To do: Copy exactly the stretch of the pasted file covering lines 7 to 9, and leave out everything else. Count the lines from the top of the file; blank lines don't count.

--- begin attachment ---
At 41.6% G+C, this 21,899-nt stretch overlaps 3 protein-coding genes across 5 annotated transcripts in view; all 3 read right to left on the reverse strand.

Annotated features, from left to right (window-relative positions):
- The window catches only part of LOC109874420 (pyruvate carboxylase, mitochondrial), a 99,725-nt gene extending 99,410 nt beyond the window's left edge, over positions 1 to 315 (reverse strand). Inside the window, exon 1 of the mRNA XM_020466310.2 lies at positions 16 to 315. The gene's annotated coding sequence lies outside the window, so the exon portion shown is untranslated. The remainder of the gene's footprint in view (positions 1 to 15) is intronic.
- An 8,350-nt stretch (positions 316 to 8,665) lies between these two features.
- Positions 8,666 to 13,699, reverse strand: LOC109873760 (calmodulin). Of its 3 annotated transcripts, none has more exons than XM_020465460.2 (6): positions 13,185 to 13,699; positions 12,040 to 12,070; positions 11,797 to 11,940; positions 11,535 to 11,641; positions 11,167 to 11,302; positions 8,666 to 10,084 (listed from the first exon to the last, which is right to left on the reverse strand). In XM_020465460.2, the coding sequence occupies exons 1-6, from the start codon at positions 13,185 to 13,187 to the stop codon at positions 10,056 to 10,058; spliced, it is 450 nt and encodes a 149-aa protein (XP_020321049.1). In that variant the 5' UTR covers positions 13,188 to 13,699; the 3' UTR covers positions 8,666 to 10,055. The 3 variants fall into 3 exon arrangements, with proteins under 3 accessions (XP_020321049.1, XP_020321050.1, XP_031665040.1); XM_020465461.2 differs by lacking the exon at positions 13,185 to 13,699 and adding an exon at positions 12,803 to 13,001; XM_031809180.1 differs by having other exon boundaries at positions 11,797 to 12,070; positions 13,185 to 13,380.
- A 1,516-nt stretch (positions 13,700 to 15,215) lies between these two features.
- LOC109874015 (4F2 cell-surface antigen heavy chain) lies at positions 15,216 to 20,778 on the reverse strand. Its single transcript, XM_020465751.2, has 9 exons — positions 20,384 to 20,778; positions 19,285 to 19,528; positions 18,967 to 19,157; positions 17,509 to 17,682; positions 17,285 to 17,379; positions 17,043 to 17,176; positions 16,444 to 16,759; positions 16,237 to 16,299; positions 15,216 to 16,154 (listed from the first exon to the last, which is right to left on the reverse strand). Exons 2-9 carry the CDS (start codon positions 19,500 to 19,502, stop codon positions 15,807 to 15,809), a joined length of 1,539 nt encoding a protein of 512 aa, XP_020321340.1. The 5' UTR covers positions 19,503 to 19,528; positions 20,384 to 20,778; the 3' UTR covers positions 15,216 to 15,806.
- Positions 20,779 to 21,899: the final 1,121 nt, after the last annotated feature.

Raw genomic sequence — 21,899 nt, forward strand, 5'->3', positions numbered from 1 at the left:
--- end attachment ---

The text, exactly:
- LOC109874015 (4F2 cell-surface antigen heavy chain) lies at positions 15,216 to 20,778 on the reverse strand. Its single transcript, XM_020465751.2, has 9 exons — positions 20,384 to 20,778; positions 19,285 to 19,528; positions 18,967 to 19,157; positions 17,509 to 17,682; positions 17,285 to 17,379; positions 17,043 to 17,176; positions 16,444 to 16,759; positions 16,237 to 16,299; positions 15,216 to 16,154 (listed from the first exon to the last, which is right to left on the reverse strand). Exons 2-9 carry the CDS (start codon positions 19,500 to 19,502, stop codon positions 15,807 to 15,809), a joined length of 1,539 nt encoding a protein of 512 aa, XP_020321340.1. The 5' UTR covers positions 19,503 to 19,528; positions 20,384 to 20,778; the 3' UTR covers positions 15,216 to 15,806.
- Positions 20,779 to 21,899: the final 1,121 nt, after the last annotated feature.

Raw genomic sequence — 21,899 nt, forward strand, 5'->3', positions numbered from 1 at the left: